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Addressing temporal variability when modeling bioaccumulation in plants.
Stockholm University, Faculty of Science, Department of Applied Environmental Science (ITM).
Stockholm University, Faculty of Science, Department of Applied Environmental Science (ITM).
Stockholm University, Faculty of Science, Department of Applied Environmental Science (ITM).
2009 (English)In: Environmental Science and Technology, ISSN 0013-936X, E-ISSN 1520-5851, Vol. 43, no 10, 3751-6 p.Article in journal (Refereed) Published
Abstract [en]

Steady state models are commonly used to predict bioaccumulation of organic contaminants in biota. However, the steady state assumption may introduce errors when complex dynamic processes such as growth, temperature fluctuations, and variable environmental concentrations significantly affect the major chemical uptake and elimination processes. In this study, a strategy for addressing temporal variability in bioaccumulation modeling is proposed. Chemical partitioning space plots are used to show the time necessary for organic contaminants to approach steady state in plant leaves and roots as well as the dominant uptake/elimination fluxes of chemicals as a function of the contaminants' physical chemical properties. The plots were produced with a novel nonsteady state model of bioaccumulation in plants, which is presented, parameterized, and evaluated. The first prerequisite identified for using a steady state model is that the duration of chemical exposure exceeds the time to approach steady state. Next, the dominant chemical transport processes for the chemical in question should be identified and the variability of parameters affecting these processes compared to the time to approach steady state. A major systematic variation in one of these parameters on a time scale similar to the time to approach steady state may cause an unacceptable deviation between the predicted and true chemical concentrations in vegetation. In such cases a nonsteady state model such as the one presented here should be used. The chemical partitioning plots presented provide guidance for understanding the dominant uptake/elimination processes and the time to approach steady state in relation to the partitioning properties of organic compounds.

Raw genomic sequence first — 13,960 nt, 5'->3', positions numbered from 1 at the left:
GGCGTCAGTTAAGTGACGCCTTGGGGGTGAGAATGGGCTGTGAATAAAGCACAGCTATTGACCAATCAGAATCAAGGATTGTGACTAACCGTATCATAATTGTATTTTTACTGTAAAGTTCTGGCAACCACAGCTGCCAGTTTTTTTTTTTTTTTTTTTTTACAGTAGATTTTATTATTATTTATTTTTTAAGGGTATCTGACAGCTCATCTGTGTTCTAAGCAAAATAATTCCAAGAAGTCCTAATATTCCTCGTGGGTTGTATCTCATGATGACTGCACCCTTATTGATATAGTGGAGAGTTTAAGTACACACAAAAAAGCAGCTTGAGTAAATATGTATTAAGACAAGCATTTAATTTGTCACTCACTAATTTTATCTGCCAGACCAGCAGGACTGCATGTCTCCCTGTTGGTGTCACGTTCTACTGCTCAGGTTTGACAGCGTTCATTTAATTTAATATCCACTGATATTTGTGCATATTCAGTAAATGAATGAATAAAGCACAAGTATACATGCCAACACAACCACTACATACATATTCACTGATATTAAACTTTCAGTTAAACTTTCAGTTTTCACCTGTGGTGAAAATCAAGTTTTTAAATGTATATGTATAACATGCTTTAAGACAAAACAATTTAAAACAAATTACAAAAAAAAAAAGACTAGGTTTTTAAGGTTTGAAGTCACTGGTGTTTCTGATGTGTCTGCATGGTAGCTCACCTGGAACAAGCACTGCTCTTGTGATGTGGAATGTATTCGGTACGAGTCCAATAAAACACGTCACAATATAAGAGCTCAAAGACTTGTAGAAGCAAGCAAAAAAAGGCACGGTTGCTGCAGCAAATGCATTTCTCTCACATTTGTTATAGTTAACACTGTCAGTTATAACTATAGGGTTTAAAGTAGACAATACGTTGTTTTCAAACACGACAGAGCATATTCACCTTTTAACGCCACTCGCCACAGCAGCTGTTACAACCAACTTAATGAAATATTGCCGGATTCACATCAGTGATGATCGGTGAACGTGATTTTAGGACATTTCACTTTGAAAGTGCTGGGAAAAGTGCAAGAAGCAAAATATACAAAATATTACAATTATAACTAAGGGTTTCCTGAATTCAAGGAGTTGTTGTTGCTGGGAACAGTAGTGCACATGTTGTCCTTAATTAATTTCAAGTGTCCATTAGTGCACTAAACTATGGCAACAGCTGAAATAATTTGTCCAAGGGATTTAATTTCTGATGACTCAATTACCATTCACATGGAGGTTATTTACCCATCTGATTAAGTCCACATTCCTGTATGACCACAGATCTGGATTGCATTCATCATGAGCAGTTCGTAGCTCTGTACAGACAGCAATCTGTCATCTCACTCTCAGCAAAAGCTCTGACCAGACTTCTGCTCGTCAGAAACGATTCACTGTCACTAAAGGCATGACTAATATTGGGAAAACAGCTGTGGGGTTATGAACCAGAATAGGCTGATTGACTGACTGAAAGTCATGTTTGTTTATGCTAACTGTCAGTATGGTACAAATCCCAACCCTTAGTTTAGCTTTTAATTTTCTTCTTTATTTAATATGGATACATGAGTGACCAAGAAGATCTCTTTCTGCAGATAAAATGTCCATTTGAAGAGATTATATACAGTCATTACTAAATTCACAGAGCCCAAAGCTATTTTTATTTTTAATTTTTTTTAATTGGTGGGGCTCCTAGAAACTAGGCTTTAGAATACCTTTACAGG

Place, publisher, year, edition, pages
American Chemical Society , 2009. Vol. 43, no 10, 3751-6 p.
National Category
Environmental Sciences
Research subject
Applied Environmental Science
Identifiers
URN: urn:nbn:se:su:diva-34628DOI: 10.1021/es900265jISI: 000266046700056PubMedID: 19544883OAI: oai:DiVA.org:su-34628DiVA: diva2:285318
Available from: 2010-01-11 Created: 2010-01-11 Last updated: 2017-12-12Bibliographically approved
In thesis
1. Simplifying complex models: Application of modeling tools in exposure assessment of organic pollutants
Open this publication in new window or tab >>Simplifying complex models: Application of modeling tools in exposure assessment of organic pollutants